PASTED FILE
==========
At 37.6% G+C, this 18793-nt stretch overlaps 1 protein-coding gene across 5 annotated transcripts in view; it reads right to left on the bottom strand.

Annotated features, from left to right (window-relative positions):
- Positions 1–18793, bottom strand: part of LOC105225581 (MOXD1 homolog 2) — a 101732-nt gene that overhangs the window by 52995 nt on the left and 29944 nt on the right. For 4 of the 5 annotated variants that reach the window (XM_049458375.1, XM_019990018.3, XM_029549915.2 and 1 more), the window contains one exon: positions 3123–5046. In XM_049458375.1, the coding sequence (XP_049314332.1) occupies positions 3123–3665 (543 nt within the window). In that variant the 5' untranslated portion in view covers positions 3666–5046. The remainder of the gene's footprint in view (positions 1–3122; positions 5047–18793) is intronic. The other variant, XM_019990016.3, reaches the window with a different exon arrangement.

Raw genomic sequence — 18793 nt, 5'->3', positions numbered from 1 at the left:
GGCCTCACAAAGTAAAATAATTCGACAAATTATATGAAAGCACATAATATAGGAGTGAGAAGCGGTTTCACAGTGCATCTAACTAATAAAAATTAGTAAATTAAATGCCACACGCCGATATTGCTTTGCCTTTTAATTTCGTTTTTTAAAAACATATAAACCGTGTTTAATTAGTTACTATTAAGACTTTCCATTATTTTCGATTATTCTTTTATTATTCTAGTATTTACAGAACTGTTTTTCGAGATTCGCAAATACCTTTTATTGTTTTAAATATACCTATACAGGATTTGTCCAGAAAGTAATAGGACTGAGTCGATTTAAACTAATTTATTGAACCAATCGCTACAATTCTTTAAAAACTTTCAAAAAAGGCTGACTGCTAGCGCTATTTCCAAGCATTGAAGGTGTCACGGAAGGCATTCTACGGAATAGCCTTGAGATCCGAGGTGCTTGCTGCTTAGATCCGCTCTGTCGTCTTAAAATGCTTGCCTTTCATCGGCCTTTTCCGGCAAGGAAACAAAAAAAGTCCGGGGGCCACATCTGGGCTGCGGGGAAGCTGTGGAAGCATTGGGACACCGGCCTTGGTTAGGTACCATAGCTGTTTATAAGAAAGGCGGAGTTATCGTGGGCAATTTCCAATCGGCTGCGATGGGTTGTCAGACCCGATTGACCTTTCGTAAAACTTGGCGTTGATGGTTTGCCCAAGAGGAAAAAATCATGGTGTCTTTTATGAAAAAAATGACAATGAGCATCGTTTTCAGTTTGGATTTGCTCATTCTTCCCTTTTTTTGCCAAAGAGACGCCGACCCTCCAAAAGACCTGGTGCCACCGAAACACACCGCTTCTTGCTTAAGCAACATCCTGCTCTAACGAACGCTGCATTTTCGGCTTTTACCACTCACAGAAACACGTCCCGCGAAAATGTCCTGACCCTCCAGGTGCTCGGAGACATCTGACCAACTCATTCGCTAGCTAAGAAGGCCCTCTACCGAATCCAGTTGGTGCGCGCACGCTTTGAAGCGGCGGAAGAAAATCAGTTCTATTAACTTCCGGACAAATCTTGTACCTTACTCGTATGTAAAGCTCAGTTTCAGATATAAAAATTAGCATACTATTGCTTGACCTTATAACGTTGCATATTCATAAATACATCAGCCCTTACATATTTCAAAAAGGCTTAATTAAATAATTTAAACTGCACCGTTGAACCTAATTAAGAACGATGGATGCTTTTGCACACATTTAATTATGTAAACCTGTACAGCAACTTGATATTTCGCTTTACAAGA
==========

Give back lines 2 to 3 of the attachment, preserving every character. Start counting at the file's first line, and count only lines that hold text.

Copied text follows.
Annotated features, from left to right (window-relative positions):
- Positions 1–18793, bottom strand: part of LOC105225581 (MOXD1 homolog 2) — a 101732-nt gene that overhangs the window by 52995 nt on the left and 29944 nt on the right. For 4 of the 5 annotated variants that reach the window (XM_049458375.1, XM_019990018.3, XM_029549915.2 and 1 more), the window contains one exon: positions 3123–5046. In XM_049458375.1, the coding sequence (XP_049314332.1) occupies positions 3123–3665 (543 nt within the window). In that variant the 5' untranslated portion in view covers positions 3666–5046. The remainder of the gene's footprint in view (positions 1–3122; positions 5047–18793) is intronic. The other variant, XM_019990016.3, reaches the window with a different exon arrangement.